Mr. Balto and the lobby for retail pharmacies have waged a long-running battle in state capitals and in Washington to restrict PBMs because they are unhappy that PBMs negotiate lower prescription drug prices for employees, union members, and others than retail pharmacies would charge if left to their own devices.
Recently, Senator Jeanne Shaheen (D-NH) introduced an amendment to the National Defense Authorization Act to lift the current ban on military insurance covering abortion care in cases where a woman is pregnant after rape or incest. Unfortunately, rape is a very real threat for American servicewomen, and they must be able to access the abortion care they need after experiencing sexual violence.
Servicewomen rely on the military for their health care, but under current policy they are left to fend for themselves if they become pregnant after rape or incest. Through our website and toll-free hotline, we hear from military women about their difficulties obtaining abortion care after they experience sexual violence:
I am in the military and got raped and became pregnant. I would like to just move on without military intervention. I am stationed in South Korea and abortion is illegal here, even for rape. I cannot go home on leave at this time. I don’t know what to do. What can I do?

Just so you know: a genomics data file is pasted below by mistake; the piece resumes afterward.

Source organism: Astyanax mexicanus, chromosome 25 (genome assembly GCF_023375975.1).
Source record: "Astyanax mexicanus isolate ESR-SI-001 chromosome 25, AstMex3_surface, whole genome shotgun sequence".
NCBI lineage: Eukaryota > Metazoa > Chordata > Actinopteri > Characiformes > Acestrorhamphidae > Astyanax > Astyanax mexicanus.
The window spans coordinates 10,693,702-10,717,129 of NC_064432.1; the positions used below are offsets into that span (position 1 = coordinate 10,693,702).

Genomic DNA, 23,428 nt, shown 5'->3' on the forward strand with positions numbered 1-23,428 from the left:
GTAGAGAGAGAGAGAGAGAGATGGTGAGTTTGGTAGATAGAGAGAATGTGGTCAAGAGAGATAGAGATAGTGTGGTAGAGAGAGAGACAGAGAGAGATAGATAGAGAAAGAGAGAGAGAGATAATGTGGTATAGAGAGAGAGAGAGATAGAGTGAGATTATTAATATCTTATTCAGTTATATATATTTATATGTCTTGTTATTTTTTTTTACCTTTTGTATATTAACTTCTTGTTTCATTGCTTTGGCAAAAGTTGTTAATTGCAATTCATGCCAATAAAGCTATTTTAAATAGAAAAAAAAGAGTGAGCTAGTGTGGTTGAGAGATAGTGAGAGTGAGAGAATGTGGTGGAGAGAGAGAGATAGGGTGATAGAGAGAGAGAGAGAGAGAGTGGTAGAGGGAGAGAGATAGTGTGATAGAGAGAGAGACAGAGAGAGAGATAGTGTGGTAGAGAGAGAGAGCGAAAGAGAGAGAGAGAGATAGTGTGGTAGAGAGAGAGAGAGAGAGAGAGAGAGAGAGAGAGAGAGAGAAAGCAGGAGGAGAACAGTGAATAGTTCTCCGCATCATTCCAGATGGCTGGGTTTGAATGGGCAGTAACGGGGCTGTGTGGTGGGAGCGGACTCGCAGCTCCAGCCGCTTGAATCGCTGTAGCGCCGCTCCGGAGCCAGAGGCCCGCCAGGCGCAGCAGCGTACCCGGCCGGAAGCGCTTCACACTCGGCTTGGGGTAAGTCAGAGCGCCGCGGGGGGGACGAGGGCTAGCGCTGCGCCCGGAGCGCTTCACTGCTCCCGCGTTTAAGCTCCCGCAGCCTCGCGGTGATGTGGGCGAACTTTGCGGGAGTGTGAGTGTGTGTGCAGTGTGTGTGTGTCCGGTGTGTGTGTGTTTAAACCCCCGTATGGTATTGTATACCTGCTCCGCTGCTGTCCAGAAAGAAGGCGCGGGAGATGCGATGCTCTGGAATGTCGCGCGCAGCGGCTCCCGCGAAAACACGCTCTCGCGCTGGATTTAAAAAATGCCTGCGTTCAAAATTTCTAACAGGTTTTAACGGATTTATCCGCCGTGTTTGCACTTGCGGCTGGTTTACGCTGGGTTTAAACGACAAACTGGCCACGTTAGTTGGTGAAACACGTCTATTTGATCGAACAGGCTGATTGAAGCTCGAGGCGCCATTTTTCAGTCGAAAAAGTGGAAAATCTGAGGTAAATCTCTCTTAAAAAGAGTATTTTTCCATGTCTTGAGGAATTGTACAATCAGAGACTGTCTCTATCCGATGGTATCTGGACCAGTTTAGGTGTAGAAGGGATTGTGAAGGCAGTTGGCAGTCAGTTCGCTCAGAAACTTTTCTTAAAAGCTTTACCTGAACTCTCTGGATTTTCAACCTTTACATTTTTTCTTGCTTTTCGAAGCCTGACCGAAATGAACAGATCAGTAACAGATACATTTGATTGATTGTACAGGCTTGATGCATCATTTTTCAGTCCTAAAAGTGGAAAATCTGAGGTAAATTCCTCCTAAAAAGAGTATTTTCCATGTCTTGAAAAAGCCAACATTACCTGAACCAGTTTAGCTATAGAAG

Anonymous; South Korea (as reported to NAF)
Restricting women’s access to birth control hurts everyone. It hurts women by limiting their ability to get an education or become self-sufficient, and risks their health when they can’t plan or space their pregnancies. It hurts children born into families not ready or able to care for them. And it hurts families by robbing them of the ability to decide whether and when to have a child.
That is why independent physicians, nurses, and other health professionals agree that providing access to contraception is good medical and economic policy. And yet – surprisingly – birth control is under attack. Anti-women groups, and some members of Congress, are pressuring the Administration to roll back some of provisions of the Affordable Care Act (ACA). The ACA guarantees access to important preventive health services without expensive co-pays. This includes contraception for women. But if anti-women forces get their way, thousands of employers will be allowed to refuse to cover contraceptives in their employer-sponsored health plans. These forces are attempting to directly interfere with the individual health needs of millions of women by limiting the type of care they can get.
This past summer, Congress appointed a super committee to come up with a plan for cutting the nation’s escalating debt. To this end, this bipartisan group of lawmakers may be considering cuts to Medicare Part B, the federal program that reimburses physicians for medicines they administer as treatment to America's seniors.
Unlike pills that patients can take themselves at home, Part B drugs must be injected or infused under the direction of a healthcare provider in a professional medical setting, like medicines for cancer patients. Part B must be kept off the table.